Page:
If you use substances like alcohol and illegal drugs, you are at a greater risk of engaging in self-harm and other forms of suicidal behaviour, which are serious public health problems in South Africa.
This is one of the findings of a recent study conducted at Stellenbosch University (SU), and funded by the Medical Research Council and the National Research Foundation.
“The use of substances such as alcohol and illegal drugs can lead to self-harm by increasing disinhibition, exacerbating feelings of anger and aggression, and impairing people’s ability to exercise good judgement. It can also precipitate psychotic symptoms leading to feelings of paranoia, delusions, and hallucinations which command a person to hurt or kill him or herself,” says Dr Elsie Breet, from SU’s department of psychology.
Dr Breet recently obtained her doctorate in psychology at SU, exploring the link between substance use and self-harm among patients who received treatment at Groote Schuur Hospital in the Western Cape.
Self-harm is an intentional and non-fatal self-injury or self-poisoning regardless of the level of intent to die.
Dr Breet says there is increasing evidence in support of the need for context specific evidence-based research to guide suicide prevention and intervention strategies.
She adds that little is known about the prevalence, correlates, nature, and context of substance use among self-harm patients in South Africa, which in turn hinders the planning of empirically supported hospital-based interventions.
As part of her research, Dr Breet did a systematic review of 108 international studies about the link between substance use and suicidal behaviour in low- and middle-income countries, as well as a retrospective review of the files of 230 self-harm patients to establish their demographics, patterns of medical service utilisation, and sociocultural differences between self-harm patients who report substance use and those who don’t.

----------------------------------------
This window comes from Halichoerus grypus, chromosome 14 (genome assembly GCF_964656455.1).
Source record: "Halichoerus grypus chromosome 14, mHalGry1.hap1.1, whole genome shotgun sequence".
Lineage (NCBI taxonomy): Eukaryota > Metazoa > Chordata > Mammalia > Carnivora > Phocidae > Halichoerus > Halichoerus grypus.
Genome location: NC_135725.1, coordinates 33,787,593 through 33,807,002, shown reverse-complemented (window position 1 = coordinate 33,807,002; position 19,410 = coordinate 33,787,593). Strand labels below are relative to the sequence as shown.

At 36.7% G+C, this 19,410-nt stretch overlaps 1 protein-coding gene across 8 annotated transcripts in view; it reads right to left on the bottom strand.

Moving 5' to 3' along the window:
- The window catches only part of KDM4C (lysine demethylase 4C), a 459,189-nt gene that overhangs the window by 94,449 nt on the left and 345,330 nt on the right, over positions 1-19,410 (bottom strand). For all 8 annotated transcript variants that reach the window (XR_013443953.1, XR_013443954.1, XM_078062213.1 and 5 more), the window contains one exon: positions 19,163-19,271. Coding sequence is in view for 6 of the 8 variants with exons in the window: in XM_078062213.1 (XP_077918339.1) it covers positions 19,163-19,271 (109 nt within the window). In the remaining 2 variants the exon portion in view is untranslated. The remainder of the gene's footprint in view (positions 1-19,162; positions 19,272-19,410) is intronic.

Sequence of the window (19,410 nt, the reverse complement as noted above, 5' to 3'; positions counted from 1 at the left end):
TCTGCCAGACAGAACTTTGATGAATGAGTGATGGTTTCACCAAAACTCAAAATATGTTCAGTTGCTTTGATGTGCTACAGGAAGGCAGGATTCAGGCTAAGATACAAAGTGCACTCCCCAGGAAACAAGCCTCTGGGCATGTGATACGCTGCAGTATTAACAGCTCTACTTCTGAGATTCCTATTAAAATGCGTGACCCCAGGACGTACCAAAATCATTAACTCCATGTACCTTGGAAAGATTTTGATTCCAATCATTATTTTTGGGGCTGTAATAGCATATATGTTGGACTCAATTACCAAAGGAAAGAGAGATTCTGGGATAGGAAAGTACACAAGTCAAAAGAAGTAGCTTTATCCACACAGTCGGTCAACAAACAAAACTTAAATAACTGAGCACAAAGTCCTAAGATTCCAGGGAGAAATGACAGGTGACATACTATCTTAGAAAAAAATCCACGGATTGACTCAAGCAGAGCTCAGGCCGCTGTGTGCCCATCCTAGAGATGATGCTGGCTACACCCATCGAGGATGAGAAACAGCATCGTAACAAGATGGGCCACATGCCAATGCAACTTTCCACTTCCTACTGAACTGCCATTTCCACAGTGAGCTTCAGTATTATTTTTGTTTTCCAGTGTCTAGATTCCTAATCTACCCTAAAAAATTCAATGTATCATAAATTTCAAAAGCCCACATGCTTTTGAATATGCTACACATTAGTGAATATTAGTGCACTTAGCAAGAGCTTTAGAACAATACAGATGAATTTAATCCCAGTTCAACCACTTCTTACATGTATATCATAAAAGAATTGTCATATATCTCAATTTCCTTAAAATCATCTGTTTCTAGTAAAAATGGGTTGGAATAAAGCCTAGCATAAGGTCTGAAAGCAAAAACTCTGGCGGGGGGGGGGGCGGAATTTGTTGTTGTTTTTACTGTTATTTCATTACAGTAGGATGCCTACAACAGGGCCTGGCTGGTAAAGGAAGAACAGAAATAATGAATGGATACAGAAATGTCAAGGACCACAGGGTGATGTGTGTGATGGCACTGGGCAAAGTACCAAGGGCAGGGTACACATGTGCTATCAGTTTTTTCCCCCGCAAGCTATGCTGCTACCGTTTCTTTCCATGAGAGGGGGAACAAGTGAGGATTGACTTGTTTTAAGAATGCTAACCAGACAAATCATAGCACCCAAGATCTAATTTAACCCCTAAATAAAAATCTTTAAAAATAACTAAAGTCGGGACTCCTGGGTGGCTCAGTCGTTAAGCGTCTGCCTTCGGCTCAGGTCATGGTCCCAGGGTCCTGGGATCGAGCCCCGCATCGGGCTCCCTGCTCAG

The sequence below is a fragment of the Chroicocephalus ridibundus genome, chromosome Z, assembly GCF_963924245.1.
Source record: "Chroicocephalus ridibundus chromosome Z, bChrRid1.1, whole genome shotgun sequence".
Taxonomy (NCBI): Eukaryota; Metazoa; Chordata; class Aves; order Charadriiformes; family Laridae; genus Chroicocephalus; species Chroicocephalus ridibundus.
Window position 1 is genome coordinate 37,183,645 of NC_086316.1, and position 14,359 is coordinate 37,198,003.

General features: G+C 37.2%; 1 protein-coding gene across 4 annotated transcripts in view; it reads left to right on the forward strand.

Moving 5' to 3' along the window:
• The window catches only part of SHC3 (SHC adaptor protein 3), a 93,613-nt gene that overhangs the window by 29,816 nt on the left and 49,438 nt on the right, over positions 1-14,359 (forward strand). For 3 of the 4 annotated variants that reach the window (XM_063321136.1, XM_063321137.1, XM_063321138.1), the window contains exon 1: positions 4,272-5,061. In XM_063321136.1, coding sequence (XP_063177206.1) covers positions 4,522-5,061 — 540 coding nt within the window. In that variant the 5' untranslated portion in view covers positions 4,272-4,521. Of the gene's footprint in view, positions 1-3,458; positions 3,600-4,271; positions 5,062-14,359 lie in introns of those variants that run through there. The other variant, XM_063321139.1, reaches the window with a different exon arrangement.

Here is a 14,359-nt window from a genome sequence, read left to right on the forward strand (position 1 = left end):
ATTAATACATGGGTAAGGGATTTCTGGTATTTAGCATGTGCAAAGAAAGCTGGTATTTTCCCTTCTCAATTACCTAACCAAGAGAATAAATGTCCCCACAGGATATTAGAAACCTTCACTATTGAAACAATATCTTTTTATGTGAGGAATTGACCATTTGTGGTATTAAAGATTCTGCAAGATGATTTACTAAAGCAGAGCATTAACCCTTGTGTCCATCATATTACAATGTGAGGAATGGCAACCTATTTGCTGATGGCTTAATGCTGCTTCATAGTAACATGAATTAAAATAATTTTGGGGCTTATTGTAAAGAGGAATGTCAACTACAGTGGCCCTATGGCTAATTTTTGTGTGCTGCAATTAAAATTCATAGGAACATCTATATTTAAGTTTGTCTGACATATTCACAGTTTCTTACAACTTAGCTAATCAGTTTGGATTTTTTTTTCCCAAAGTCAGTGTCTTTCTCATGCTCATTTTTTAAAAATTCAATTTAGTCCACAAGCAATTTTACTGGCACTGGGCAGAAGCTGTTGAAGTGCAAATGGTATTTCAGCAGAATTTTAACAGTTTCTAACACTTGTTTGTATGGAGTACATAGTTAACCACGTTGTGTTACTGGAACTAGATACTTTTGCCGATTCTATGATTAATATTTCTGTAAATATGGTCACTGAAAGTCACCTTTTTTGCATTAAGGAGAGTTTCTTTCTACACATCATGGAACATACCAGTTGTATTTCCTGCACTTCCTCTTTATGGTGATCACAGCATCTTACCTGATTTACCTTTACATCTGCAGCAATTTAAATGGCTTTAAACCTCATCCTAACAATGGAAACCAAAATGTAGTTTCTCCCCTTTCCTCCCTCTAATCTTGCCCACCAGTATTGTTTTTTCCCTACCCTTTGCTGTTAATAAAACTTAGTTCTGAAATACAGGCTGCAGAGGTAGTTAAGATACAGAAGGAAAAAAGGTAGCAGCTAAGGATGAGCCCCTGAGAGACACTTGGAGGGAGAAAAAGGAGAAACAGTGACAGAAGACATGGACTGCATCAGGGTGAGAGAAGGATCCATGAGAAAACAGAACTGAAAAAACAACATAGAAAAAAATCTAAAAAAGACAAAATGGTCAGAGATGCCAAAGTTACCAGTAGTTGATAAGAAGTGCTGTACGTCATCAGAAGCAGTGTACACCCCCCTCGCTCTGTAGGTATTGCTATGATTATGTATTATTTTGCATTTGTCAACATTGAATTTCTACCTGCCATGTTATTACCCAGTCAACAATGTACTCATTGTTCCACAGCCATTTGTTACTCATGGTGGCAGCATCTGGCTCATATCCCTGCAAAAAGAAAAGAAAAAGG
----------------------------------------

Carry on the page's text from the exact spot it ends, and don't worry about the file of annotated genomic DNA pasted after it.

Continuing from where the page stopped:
She also interviewed 80 self-harm patients to determine how they understand the links between substance use and their self-harm.
Dr Breet says a review of the literature suggests that for every completed suicide there are approximately 8 to 22 visits to an emergency unit following an act of self-harm.
“Studies have consistently reported that substance use is a risk factor for self-harm which could be changed in ways to decrease the risk for self-harm,” she adds.
She says available published data indicate that self-harm is more common among South Africans who are female, younger (in the age group of 18 to 34 years), less educated, single, unemployed, socially isolated, or have a history of trauma.
Regarding the patients who participated in her study, Dr Breet points out that “as many as 37% of self-harm patients reported that they had a history of chronic substance use. Compared to other self-harm patients, those with a history of chronic substance use were more likely to be male, inflict damage to their bodies through violent methods of self-harm such as cutting or hanging, and have a history of prior incidents of self-harm.”
She adds:“One in five self-harm patients reported that they had used substances prior to self-injury. Self-harm patients who had used substances were also more likely to have depressed levels of consciousness when admitted to hospital; and were more likely to utilise a greater number of medical resources and require a longer stay in hospital.
“Patients under the influence of substances at the time of their self-harm were also more likely to have a history of previous self-harm and report that they intended to die as a result of their injuries.”
Dr Breet says that some patients also reported substance intoxication and recurrent substance use over an extended period compared to other self-harm patients.
Highlighting the World Health Organisation’s affirmation that addressing substance use is integral to suicide prevention, Dr Breet says it is pivotal that suicide intervention at Groote Schuur Hospital includes strategies and referrals focusing on substance use.
“Hospital staff should be made aware of and be equipped with skills and knowledge on how to address unhealthy patterns of substance use among self-harm patients.
“A deeper understanding of the association between substance use and self-harm will contribute to the development of appropriate, cost-effective evidence-based prevention at the hospital.”
Dr Breet says the assessment and management of substance use should be integral to the care of all individuals at risk of suicide and addressing substance use needs to be an integral component of suicide prevention in the country.
Next week, Bolander will run an article on self-harm by Angela Te Roller, and the formation of a new South African Depression and Anxiety (SADAG)support group in the Helderberg Basin, which will be meeting on the last Thursday of every month. For more information in the interim, call Angela at 082 783 8549.